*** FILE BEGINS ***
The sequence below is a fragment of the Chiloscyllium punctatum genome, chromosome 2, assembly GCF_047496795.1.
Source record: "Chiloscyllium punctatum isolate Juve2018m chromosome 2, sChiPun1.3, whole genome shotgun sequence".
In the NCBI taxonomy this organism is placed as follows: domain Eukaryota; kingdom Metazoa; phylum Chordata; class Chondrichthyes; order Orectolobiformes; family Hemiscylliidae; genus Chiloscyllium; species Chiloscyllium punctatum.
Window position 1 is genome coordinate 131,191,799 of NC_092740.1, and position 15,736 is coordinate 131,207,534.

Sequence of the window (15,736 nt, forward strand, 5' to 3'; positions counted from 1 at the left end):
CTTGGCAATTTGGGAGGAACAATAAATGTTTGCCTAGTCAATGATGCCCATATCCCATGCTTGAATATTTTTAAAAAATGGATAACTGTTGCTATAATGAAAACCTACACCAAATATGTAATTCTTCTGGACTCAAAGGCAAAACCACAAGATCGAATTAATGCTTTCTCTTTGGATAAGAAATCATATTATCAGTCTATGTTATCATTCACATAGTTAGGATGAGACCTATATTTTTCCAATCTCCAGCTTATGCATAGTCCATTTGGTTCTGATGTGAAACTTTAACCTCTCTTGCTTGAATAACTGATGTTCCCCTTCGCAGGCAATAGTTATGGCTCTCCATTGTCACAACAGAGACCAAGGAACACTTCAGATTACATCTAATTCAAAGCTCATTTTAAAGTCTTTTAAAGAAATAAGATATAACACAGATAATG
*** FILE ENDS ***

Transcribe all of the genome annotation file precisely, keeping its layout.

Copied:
The sequence below is a fragment of the Chiloscyllium punctatum genome, chromosome 2, assembly GCF_047496795.1.
Source record: "Chiloscyllium punctatum isolate Juve2018m chromosome 2, sChiPun1.3, whole genome shotgun sequence".
In the NCBI taxonomy this organism is placed as follows: domain Eukaryota; kingdom Metazoa; phylum Chordata; class Chondrichthyes; order Orectolobiformes; family Hemiscylliidae; genus Chiloscyllium; species Chiloscyllium punctatum.
Window position 1 is genome coordinate 131,191,799 of NC_092740.1, and position 15,736 is coordinate 131,207,534.

Sequence of the window (15,736 nt, forward strand, 5' to 3'; positions counted from 1 at the left end):
CTTGGCAATTTGGGAGGAACAATAAATGTTTGCCTAGTCAATGATGCCCATATCCCATGCTTGAATATTTTTAAAAAATGGATAACTGTTGCTATAATGAAAACCTACACCAAATATGTAATTCTTCTGGACTCAAAGGCAAAACCACAAGATCGAATTAATGCTTTCTCTTTGGATAAGAAATCATATTATCAGTCTATGTTATCATTCACATAGTTAGGATGAGACCTATATTTTTCCAATCTCCAGCTTATGCATAGTCCATTTGGTTCTGATGTGAAACTTTAACCTCTCTTGCTTGAATAACTGATGTTCCCCTTCGCAGGCAATAGTTATGGCTCTCCATTGTCACAACAGAGACCAAGGAACACTTCAGATTACATCTAATTCAAAGCTCATTTTAAAGTCTTTTAAAGAAATAAGATATAACACAGATAATG